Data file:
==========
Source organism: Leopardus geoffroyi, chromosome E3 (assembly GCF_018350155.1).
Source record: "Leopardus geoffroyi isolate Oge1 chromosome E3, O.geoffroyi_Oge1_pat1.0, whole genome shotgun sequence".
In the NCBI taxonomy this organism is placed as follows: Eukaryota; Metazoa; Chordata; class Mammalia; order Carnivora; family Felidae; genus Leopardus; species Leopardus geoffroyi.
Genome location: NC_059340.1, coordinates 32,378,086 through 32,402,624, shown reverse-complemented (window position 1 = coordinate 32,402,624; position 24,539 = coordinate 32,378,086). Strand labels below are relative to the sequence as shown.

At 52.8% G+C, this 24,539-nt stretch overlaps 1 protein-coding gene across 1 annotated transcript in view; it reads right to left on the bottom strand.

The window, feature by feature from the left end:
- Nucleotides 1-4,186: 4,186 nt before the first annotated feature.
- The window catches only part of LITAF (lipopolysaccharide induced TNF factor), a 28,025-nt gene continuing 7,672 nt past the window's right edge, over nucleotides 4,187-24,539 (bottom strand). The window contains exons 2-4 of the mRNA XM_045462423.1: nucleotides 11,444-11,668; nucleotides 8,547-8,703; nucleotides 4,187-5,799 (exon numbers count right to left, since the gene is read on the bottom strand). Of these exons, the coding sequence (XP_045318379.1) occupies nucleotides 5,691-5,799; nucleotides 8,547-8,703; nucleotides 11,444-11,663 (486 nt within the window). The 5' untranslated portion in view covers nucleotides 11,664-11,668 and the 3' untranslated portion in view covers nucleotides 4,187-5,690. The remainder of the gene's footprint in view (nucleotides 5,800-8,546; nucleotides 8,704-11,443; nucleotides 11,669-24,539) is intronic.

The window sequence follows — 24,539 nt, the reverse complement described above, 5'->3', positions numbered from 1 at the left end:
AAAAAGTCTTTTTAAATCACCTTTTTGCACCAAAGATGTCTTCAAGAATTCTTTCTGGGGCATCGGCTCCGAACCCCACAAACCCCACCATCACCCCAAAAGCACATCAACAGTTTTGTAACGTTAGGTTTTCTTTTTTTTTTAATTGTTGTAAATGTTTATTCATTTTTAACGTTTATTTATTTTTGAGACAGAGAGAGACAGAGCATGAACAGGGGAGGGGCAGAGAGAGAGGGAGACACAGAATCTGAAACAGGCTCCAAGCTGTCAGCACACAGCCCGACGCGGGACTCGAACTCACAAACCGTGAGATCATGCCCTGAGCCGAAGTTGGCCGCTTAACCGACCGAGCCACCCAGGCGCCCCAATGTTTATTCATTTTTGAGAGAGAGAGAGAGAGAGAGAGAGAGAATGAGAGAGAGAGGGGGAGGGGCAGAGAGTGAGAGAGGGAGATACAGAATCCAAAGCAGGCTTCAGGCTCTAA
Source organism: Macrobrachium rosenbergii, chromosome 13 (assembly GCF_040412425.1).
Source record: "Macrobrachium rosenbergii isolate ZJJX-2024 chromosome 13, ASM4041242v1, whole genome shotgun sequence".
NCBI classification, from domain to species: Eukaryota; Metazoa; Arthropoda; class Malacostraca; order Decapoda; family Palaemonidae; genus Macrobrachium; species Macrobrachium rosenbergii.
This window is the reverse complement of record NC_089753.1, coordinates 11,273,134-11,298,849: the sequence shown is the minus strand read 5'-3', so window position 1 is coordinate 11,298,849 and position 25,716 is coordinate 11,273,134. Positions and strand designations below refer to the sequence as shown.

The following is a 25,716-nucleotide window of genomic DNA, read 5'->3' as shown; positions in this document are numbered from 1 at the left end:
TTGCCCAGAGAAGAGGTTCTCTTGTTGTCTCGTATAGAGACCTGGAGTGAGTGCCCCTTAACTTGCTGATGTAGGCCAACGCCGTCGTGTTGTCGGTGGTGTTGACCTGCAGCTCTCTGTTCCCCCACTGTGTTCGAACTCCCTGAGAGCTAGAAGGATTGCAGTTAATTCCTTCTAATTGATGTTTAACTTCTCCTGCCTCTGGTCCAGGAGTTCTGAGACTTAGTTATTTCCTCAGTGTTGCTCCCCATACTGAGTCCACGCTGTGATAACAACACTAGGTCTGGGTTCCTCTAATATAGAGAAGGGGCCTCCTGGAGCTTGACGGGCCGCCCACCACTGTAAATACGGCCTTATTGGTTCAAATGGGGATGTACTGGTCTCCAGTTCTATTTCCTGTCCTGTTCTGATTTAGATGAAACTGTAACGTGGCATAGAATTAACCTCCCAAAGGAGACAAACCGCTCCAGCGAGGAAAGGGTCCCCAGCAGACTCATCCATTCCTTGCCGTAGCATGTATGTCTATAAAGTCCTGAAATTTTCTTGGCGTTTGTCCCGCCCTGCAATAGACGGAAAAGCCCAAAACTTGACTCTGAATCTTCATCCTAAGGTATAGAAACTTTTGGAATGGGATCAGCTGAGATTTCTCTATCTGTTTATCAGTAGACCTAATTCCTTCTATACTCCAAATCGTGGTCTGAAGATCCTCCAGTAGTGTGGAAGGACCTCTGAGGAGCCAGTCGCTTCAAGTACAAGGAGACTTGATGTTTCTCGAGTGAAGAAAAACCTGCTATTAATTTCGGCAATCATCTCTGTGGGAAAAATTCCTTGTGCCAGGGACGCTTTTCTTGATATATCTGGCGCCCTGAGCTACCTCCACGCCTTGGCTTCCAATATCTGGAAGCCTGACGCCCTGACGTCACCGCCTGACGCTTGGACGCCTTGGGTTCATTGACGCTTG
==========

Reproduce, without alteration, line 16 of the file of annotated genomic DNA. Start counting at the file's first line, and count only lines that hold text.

TTGCCCAGAGAAGAGGTTCTCTTGTTGTCTCGTATAGAGACCTGGAGTGAGTGCCCCTTAACTTGCTGATGTAGGCCAACGCCGTCGTGTTGTCGGTGGTGTTGACCTGCAGCTCTCTGTTCCCCCACTGTGTTCGAACTCCCTGAGAGCTAGAAGGATTGCAGTTAATTCCTTCTAATTGATGTTTAACTTCTCCTGCCTCTGGTCCAGGAGTTCTGAGACTTAGTTATTTCCTCAGTGTTGCTCCCCATACTGAGTCCACGCTGTGATAACAACACTAGGTCTGGGTTCCTCTAATATAGAGAAGGGGCCTCCTGGAGCTTGACGGGCCGCCCACCACTGTAAATACGGCCTTATTGGTTCAAATGGGGATGTACTGGTCTCCAGTTCTATTTCCTGTCCTGTTCTGATTTAGATGAAACTGTAACGTGGCATAGAATTAACCTCCCAAAGGAGACAAACCGCTCCAGCGAGGAAAGGGTCCCCAGCAGACTCATCCATTCCTTGCCGTAGCATGTATGTCTATAAAGTCCTGAAATTTTCTTGGCGTTTGTCCCGCCCTGCAATAGACGGAAAAGCCCAAAACTTGACTCTGAATCTTCATCCTAAGGTATAGAAACTTTTGGAATGGGATCAGCTGAGATTTCTCTATCTGTTTATCAGTAGACCTAATTCCTTCTATACTCCAAATCGTGGTCTGAAGATCCTCCAGTAGTGTGGAAGGACCTCTGAGGAGCCAGTCGCTTCAAGTACAAGGAGACTTGATGTTTCTCGAGTGAAGAAAAACCTGCTATTAATTTCGGCAATCATCTCTGTGGGAAAAATTCCTTGTGCCAGGGACGCTTTTCTTGATATATCTGGCGCCCTGAGCTACCTCCACGCCTTGGCTTCCAATATCTGGAAGCCTGACGCCCTGACGTCACCGCCTGACGCTTGGACGCCTTGGGTTCATTGACGCTTG